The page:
It was very cute on Friday morning how one of the students looked at me and said, "Were our papers that bad." In which I replied, "No, it wasn't that they were that bad, I just think some of you blew-off this assignment and didn't give it as much time as it needed." So with that, I broke the first and second plagiarizing paragraphs (on pg. 50 in the book), on the board and had students go up and paraphrase them. After the first student volunteered and wrote her paraphrase, I showed another way to paraphrase the same sentence and abandon the original language all together. It was like 18 to 23 little light bulbs had been flicked on as I explained my example of the same paraphrase. My initial thought of the plagiarism I saw in the rough drafts being unintentional was affirmed. For some reason, the students thought paraphrasing just meant switching the original source words around to make the sentence appear different.

I realized that allowing the students to look at my comments and ask me questions about them proved to be beneficial.

Friday, September 14, 2007

Topics I Can Stand Reading Explanatory Synthesis Papers About

Friday, Sept. 14th - This is my list

  • Explain how Romare Bearden used his art of collage to imitate everyday life.

  • Explain how Ralph Ellison's novel Invisible Man, can be categorized as Black classicism.

  • Explain the research surrounding the study of Stone Babies.

  • Anything that explains how sonic qualities effect the way individuals process information.

  • Music

  • Film

  • Black Literati
  • Anything on how the brain works

Friday, September 7, 2007

My Expectations for Essay 1

I would like the students to show that they fully understand how (and when) to summarize, paraphrase, and quote in their essays. I expect the drafts I will receive on Wednesday, Sept. 12th will be better than the average rough draft because today we work shopped their junk/discovery drafts. This exercise actually proved beneficial to the students because it allowed them to discuss writing with one another in a relaxed environment. They also shared with me how much they enjoyed being able to have the junk/discovery drafts first.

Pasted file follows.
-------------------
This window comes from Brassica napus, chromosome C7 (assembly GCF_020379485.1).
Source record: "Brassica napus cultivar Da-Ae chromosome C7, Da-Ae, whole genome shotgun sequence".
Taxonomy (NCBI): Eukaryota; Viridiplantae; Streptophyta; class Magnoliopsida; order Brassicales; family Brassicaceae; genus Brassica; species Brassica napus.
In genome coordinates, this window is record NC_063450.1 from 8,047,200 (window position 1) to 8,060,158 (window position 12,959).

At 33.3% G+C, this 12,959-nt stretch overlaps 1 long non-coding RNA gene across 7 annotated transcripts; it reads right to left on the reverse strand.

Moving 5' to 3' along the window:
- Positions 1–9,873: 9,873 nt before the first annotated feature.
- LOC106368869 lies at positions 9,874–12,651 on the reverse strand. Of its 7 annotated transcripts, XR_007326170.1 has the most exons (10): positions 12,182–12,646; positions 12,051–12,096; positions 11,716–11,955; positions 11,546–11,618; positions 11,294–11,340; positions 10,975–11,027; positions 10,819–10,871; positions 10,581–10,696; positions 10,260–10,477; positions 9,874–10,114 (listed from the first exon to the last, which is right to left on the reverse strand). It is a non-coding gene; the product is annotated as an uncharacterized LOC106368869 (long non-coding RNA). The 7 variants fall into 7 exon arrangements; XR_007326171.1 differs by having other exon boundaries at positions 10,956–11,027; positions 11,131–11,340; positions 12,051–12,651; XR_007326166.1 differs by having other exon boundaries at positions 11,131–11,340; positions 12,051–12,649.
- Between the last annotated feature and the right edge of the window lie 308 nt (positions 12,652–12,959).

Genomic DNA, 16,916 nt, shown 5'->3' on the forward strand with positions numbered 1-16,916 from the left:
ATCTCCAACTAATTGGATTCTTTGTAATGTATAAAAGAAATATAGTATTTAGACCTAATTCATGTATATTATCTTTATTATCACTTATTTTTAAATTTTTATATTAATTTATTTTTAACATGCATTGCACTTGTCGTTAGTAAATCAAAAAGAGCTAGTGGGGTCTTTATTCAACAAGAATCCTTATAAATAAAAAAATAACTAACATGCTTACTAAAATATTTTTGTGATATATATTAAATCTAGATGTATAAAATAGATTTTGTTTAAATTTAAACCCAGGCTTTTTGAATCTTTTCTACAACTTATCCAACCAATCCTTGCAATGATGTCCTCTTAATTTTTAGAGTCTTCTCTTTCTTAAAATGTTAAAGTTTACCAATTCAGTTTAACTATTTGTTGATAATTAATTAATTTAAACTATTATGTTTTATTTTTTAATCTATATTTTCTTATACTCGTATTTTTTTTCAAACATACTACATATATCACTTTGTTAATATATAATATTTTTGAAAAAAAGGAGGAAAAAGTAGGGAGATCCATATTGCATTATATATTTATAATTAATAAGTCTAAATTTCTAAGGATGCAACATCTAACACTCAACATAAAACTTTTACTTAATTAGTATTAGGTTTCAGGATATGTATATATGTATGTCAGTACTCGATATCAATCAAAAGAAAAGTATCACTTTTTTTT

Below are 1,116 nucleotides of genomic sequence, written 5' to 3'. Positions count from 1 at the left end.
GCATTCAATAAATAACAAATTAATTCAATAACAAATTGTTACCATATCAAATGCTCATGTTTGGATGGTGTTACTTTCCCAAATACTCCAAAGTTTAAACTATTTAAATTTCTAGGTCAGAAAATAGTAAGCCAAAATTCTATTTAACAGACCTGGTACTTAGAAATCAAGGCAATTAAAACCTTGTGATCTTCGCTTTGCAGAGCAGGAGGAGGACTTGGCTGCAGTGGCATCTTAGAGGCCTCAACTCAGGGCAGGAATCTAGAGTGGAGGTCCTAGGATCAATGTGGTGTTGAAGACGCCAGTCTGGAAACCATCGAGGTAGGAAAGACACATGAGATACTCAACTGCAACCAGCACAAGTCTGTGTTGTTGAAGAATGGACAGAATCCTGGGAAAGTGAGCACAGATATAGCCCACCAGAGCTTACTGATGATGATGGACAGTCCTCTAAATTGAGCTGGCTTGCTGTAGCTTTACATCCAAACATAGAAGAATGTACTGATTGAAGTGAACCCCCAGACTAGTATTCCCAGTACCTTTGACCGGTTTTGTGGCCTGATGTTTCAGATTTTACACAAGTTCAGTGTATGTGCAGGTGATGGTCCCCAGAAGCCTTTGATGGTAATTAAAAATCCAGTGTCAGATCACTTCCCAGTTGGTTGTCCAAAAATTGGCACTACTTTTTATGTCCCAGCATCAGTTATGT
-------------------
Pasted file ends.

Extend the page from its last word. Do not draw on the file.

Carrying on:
Thursday, September 6, 2007

Learning Pains

Yesterday, I planned for the class to distribute their junk/discovery drafts for workshop on Friday. (Sidebar, up to this point I have been pretty organized w/this class, which is a blessing for me because I, sometimes, live for chaos and havoc). So about an hour into class, I asked the students if they wanted to assemble their own groups, which I thought would be a piece of pie because most of them seemed to know one another. WRONG, big time. They all looked up at me when I said, "Hey, I was wondering if you all wanted to form your own groups for workshop," and said "No, we think you should do it." At that moment, I wished for a sheet of paper with their names divided into groups, but I didn't have that paper because I didn't follow my first-mind the night before and create the groups.

So okay, I had to create the groups. While I was doing that I told the students to start printing their papers. Of course, there had to have been someone who couldn't print, didn't have their draft saved (even though I sent around like thirteen e-mails saying, "Make sure you have your papers saved on yr MavDisk or some portable storage device for Wednesday's class), or needed more staples for the stapler.

Very quickly I formed three of the five groups, before running down to the English office to inquire about the printer (mysteriously) not printing anymore, and to grab more staples. While downstairs, I made more copies for one student who didn't have her draft saved, out of my own dinero, which I will never do again. When I got back upstairs I was so hot. About fifteen minutes before class was over I started announcing groups for the paper exchange. I'm not sure why I just didn't make all the groups even, but I didn't and somehow we had a slight problem with the last two groups. After numerous of e-mails, uploads to D2L, more e-mails of papers to respective groups I think everything is under control.

This will be one of my learning pains about teaching, "Never assume anything because it makes an ass out of me, out of me."